As revamping the in-store retail experience becomes a de facto move for beauty retailers, Sephora Spain is betting on AI-powered intelligent mirrors.
In late March, Sephora Spain’s flagship Madrid location unveiled its new partnership with experiential innovation agency Wildbytes to offer customers personalized recommendations bridging the gap between fashion and beauty. Shoppers can now walk up to said mirrors and are suggested personalized makeup, skin-care products and fragrances, based on what they are wearing, their gender and their age. Seasonal and contextual elements, such as climate, time of day and trends are also taken into account. The products referred are meant to enforce that beauty items are the ultimate accessory for whatever a consumer might be wearing, said Irma Ugarte, Sephora Spain’s marketing director.
“Calle de Serrano is the most trafficked street in Madrid. It is primarily known as a destination for luxury fashion and lifestyle, so we wanted to create a concept that was special to that environment, especially as we open a new flagship experience and are the first cosmetics store on this street,” said Ugarte. The Sephora Spain store is situated by Louis Vuitton, Dior, Saint Laurent and Salvatore Ferragamo.
Wildbytes co-founder and CEO Julio Obelleiro said the Sephora experience is meant to mimic Amazon’s recommendation engine that accounts for 35% of the company’s revenue, but in a physical setting versus on the backend where the customer can’t directly see it. “There is a very low level of personal relevance that exists in retail. Customers are routinely suggested the same generic products,” she said.
Sephora Spain’s move follows larger industry shifts around AI: Though Sephora Spain is not facilitating AI capabilities via the cloud with Wildbytes, according to Deloitte Insights, 70% of companies will obtain AI through cloud-based software in 2019, and 65% will create AI applications using cloud-based development services. Those numbers are expected to jump to 87% and 83%, respectively, in 2020.
Sephora is featuring 70 products from brands like Origins, Farsali and Clarins among the mirror’s recommendations, and thus far, over 4,500 customers have used the experience, said Obelleiro. On average, customers are spending about 42 seconds with the mirror and clicking on the activation about 18 times. Though the AI-recommendation engine has focused on suggesting makeup to customers — popular suggestions have included Make Up For Ever’s Aqua XL Ink Liner and Kat Von D’s Lolita Eye Palette — the top-three products purchased by participating customers have been in the skin-care category, such as Origins’ High-Potency Night-a-Mins resurfacing cream, Farsali’s Unicorn Essence serum and Clarins Double Serum. This suggests that skin-care products can benefit from AI capabilities, just like color cosmetics which have often been associated with the tried-and-true virtual try-on beauty experience, explained Ugarte.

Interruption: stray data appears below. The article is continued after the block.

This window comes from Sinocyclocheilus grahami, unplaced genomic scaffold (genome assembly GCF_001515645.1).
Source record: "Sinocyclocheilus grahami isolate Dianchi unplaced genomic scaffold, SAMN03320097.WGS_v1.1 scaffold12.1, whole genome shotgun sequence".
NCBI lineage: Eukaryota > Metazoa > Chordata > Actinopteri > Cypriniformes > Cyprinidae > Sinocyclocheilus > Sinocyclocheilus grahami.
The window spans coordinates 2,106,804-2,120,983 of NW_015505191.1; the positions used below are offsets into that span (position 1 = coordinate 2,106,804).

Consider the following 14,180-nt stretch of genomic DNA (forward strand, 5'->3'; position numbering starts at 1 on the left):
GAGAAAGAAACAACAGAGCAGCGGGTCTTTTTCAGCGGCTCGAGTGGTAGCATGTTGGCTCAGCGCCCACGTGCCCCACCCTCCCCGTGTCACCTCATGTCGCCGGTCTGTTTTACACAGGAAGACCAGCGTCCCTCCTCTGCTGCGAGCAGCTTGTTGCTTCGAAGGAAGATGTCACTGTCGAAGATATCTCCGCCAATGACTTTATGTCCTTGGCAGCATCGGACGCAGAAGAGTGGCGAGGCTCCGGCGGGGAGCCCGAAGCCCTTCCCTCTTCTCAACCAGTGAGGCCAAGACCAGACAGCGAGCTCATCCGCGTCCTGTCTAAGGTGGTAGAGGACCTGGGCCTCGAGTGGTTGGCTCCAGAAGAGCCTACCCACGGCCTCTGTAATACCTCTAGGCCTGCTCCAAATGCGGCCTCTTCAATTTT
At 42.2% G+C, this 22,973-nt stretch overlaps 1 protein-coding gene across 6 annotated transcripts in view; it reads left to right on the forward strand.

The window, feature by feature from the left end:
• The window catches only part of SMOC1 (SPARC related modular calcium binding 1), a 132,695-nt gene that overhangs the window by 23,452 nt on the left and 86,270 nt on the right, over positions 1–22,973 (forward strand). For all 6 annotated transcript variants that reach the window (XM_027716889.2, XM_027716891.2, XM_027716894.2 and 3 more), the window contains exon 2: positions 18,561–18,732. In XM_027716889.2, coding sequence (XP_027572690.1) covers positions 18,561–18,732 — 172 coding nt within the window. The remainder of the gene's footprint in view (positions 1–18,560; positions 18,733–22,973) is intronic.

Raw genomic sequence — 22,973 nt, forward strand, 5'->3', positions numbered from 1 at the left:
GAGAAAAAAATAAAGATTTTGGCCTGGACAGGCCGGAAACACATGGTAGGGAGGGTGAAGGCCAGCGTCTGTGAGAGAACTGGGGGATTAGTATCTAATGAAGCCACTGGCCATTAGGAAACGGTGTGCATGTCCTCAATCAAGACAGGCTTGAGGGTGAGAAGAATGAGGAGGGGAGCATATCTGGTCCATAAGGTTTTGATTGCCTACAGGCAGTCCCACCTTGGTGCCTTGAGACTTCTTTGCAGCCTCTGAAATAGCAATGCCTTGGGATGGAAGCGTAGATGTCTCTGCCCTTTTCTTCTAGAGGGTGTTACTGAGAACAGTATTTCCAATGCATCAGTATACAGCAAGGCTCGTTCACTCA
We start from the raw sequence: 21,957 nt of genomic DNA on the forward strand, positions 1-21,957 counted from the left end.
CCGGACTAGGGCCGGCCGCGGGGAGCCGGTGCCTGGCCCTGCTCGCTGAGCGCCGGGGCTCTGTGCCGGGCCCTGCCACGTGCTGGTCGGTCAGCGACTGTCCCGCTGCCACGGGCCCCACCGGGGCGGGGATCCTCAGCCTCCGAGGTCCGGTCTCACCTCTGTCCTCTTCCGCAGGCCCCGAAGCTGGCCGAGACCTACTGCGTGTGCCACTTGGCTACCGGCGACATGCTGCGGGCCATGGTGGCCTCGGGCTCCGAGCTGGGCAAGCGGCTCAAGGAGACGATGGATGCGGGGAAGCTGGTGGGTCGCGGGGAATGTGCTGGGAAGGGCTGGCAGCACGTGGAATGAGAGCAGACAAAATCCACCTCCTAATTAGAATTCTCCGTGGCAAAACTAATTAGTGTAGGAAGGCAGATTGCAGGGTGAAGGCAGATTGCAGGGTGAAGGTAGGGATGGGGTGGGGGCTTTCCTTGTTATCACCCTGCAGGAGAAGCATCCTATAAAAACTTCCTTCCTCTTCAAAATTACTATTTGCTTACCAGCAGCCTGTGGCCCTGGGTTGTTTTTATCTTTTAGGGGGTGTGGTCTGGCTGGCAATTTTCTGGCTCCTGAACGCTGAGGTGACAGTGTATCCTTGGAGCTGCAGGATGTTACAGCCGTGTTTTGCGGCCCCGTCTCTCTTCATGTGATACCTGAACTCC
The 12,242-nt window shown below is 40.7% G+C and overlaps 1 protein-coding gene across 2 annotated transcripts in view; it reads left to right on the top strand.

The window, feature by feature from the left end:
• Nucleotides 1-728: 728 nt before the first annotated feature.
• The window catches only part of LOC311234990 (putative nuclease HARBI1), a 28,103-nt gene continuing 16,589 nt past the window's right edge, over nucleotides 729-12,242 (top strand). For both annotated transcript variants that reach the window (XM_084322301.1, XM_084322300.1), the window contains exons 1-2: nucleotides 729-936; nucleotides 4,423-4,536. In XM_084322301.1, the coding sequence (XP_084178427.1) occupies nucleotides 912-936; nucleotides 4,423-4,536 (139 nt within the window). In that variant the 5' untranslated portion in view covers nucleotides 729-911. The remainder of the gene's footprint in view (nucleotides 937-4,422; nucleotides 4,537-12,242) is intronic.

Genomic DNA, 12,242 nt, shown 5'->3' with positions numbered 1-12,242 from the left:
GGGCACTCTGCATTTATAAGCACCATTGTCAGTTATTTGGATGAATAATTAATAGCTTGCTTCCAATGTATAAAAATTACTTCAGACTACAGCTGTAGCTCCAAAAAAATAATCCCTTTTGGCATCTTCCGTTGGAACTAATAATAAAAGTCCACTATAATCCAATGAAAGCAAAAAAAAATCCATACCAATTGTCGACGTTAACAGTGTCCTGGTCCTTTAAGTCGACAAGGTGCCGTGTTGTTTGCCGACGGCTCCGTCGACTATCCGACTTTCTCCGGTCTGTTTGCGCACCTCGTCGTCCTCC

For now, Sephora Spain does not directly connect the mirror’s recommendations to Sephora.es (the mirror displays QR codes, allowing consumers to purchase the products on Sephora’s website or locate them in the store), as the retailer is focused on customers’ time spent and brand awareness, versus a KPI of conversion, said Obelleiro.
In the second half of 2019, the AI-powered mirror will be rolled out to Sephora Spain’s Barcelona flagship in the El Triangle shopping center, with the possibility of pushing it to Sephora Spain’s full fleet of 56 standalone stores (in Spain, the retailer has 136 points of sale), as well as the rest of Europe.
“When you walk into any Sephora store, you first experience our Beauty Hubs, where customers can test products. Depending on the market, that drives about 25-35% of sales — so we know people love to experience our makeup and skin care with makeup artists, but other types of customers don’t like that personal interaction or they lack the time,” said Ugarte. “We want to satisfy that on-the-go customer and respond to changing shopping habits.”